Corporate record labels are not the enemy of indie rock.
At least not for bands like Built to Spill.
Doug Martsch, frontman for the Boise-based group that comes to the Knitting Factory on Saturday, is the rare artist who can do pretty much whatever he wants.
That a so-called indie-rock band could have so much much creative control, so much power, on a major label for so many years shows the true potential of the relationship between a band, its label and its fans.
Martsch continues to play more trust games on Built to Spill’s seventh full-length album, “There Is No Enemy,” released last month on Warner Bros. Records.
As is to be expected of a quintessential BtS album, “There Is No Enemy” is a guitar-laden series of revelations set to meticulously crafted compositions that are as enigmatic as they are enormous. The 11 tracks clock in at a little over 55 minutes.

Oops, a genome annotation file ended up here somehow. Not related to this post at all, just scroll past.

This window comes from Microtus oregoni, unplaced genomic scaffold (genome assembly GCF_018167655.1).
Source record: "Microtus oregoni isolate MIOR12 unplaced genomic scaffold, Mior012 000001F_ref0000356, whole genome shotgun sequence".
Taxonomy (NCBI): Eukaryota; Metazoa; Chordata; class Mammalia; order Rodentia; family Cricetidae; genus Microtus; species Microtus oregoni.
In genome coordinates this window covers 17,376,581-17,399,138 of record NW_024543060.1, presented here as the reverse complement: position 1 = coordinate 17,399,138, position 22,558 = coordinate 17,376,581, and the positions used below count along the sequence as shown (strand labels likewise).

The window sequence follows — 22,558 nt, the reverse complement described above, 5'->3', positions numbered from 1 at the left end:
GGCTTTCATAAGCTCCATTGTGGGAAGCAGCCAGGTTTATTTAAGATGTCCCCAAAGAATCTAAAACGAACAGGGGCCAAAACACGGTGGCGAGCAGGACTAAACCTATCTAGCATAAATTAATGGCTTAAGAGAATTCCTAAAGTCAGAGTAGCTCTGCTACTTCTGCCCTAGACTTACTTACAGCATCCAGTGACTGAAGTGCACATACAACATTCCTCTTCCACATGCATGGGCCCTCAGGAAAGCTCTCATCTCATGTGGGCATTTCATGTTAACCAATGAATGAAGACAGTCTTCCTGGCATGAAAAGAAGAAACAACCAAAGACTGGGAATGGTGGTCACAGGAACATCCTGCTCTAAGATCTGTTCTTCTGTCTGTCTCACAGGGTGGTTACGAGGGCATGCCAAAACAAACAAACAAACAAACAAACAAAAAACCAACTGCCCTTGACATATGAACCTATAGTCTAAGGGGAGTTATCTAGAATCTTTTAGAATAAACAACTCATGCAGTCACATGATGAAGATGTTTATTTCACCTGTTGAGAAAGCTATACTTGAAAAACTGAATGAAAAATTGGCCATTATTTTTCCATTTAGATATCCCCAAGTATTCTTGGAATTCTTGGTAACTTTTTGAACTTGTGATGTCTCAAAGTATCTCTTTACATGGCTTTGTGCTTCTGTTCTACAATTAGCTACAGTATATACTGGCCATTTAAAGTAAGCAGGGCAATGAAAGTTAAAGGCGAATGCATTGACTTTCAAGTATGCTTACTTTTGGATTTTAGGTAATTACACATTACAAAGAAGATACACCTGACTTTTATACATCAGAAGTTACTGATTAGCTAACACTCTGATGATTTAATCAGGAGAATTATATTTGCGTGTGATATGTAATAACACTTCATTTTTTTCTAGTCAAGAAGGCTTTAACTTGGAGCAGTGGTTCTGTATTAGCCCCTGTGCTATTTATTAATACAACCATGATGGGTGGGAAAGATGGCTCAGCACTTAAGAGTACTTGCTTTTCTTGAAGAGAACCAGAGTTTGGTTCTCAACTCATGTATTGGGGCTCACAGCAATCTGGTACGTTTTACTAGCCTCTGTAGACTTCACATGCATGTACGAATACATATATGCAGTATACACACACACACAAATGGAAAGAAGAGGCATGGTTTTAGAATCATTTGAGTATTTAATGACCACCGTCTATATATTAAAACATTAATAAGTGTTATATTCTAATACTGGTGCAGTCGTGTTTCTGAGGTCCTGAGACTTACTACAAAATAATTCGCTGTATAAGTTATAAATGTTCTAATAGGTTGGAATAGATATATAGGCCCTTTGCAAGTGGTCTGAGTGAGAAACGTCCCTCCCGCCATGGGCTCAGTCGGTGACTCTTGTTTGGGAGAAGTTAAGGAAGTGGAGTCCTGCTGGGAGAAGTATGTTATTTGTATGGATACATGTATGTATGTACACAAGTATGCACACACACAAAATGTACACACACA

The album contains the jammed-out prog-sprawl of Built to Spill’s critically acclaimed – though commercially overlooked – 1997 major-label debut, “Perfect From Now On.”
It also balances those lengthier leaps with the masterful pop sensibilities that recall the band’s second offering for Warner Bros., “Keep It Like a Secret.”
And like “You in Reverse” before it, “There Is No Enemy” is an unevenly split epic pop that switches directions often and without warning.
The album opens with a rhythmic glitch that sets up a the startling wailing wall of tremolo and fuzzed-out riffs of “Aisle 13,” a three-minute outline of circular logic escaping the dark corners of the mind through the dark hours of the mundane.
Marstch reveals through his signature falsetto, “Everyday something strange I can’t explain